An Operational Assessment Paves the Path to Sustainability as Covid-19 Relief Funds are Depleted

Updated on July 1, 2022
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By David Domingue

It’s clear that hospitals’ operations were disrupted and their finances threatened by the ongoing Covid-19 crisis. What wasn’t fully understood until recently is just how critical government funding was for their survival.

Despite substantial operating margin declines during the first year of the pandemic, U.S. hospitals by and large stayed on track financially thanks to billions in government relief funds, according to a study published last month in JAMA Health Forum. Data analysis indicates that government subsidies not only stemmed operational losses but also, in general, significantly improved overall financial standing, especially for rural and community hospitals.

Hospitals are shifting back to normal operations, but with government relief funds dwindling, the cost of treating Covid-19 patients, many of whom are uninsured, still poses a hardship. The American Hospital Association requested additional funding from Congress in March, but with the request pending, hospitals must plan for an uncertain future.

That means taking stock of their current situation and identifying areas for improvement. A comprehensive operational assessment identifies where hospitals stand and how they can enhance their performance in order to ride out Covid-19 surges and optimize operations for long-term sustainability.

What an Operational Assessment Entails

A hospital operational assessment often involves reviewing and assessing several key areas to identify opportunities to improve financial performance. These areas include:

  • Strategy. Financial difficulties obviously affect growth, but even hospitals in survival mode need a business plan.
  • Operations. Hospital operations tend to prioritize quality care, and rightly so, but with mounting pressure regarding healthcare costs, an operational assessment can uncover ways to improve quality even while shaving expenses.
  • Staffing. A worsening labor shortage and contract labor continue to drive up costs in this area, but a productivity evaluation can help keep controllable costs in check.
  • Supply chain. Second only to labor costs, supply spend is a significant expense but also an area where optimization yields substantial savings.
  • Revenue cycle. This is a complex function, and addressing snags in the process can yield significant savings.
  • Finance. An internal audit can uncover any leaks in revenue collection and expense management. 
  • Medical Staff Composition. A clear understanding of potential gaps in physician specialty coverage can increase hospital utilization.
  • Facility leadership. A leadership assessment considers several factors, including strategic direction, resource allocation, succession planning and skill-set gaps.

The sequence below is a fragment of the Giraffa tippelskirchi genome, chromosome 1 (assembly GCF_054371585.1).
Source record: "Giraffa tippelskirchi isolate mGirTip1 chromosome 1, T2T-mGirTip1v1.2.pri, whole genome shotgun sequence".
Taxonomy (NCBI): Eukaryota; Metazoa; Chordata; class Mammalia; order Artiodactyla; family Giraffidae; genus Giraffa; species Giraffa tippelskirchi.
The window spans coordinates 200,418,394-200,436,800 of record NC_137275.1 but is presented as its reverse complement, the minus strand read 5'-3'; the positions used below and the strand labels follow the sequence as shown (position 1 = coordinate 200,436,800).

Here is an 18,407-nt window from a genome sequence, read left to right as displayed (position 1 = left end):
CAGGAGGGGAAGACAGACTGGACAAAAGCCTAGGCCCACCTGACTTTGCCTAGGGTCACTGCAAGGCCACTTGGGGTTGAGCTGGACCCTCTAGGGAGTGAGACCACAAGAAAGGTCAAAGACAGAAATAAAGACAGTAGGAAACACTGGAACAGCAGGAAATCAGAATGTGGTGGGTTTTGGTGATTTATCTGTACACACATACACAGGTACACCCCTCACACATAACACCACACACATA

• Information technology. When it comes to information system review, hospital data security and patient privacy are at stake. An assessment can help guide decisions about expenditures.

Operational assessments start with a thorough data and document analysis comprising these areas, along with in-depth interviews with people whose historical knowledge and perceptions of the hospital provide context for the data points. These assessments determine not only where the hospital stands in areas critical to its overall performance, but also how it got there. 

Most importantly, these insights serve as the basis for a performance enhancement plan specific to that hospital and its objectives, vulnerabilities, culture, and surrounding community.

Guidance in Uncertain Times 

This operational assessment process produces a report with its findings along with the performance enhancement plan. Some hospitals choose to implement the plan on their own, and others retain those in a consulting or hospital management role to help guide the process and provide ongoing support. Either way, hospitals that undergo an operational assessment are better equipped to withstand financial challenges that lie ahead. 

Covid-19 relief funds proved to be a lifeline that kept hospitals afloat, but now pre-pandemic financial problems are resurfacing. Taking all of these challenges into consideration, now is the ideal time to undergo an operational assessment to find out where your hospital stands. It’s the first step that forges a path to sustainability.   

The author is David Domingue, Senior Vice President of Business Development at Community Hospital Corporation.

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The Editorial Team at Healthcare Business Today is made up of skilled healthcare writers and experts, led by our managing editor, Daniel Casciato, who has over 25 years of experience in healthcare writing. Since 1998, we have produced compelling and informative content for numerous publications, establishing ourselves as a trusted resource for health and wellness information. We offer readers access to fresh health, medicine, science, and technology developments and the latest in patient news, emphasizing how these developments affect our lives.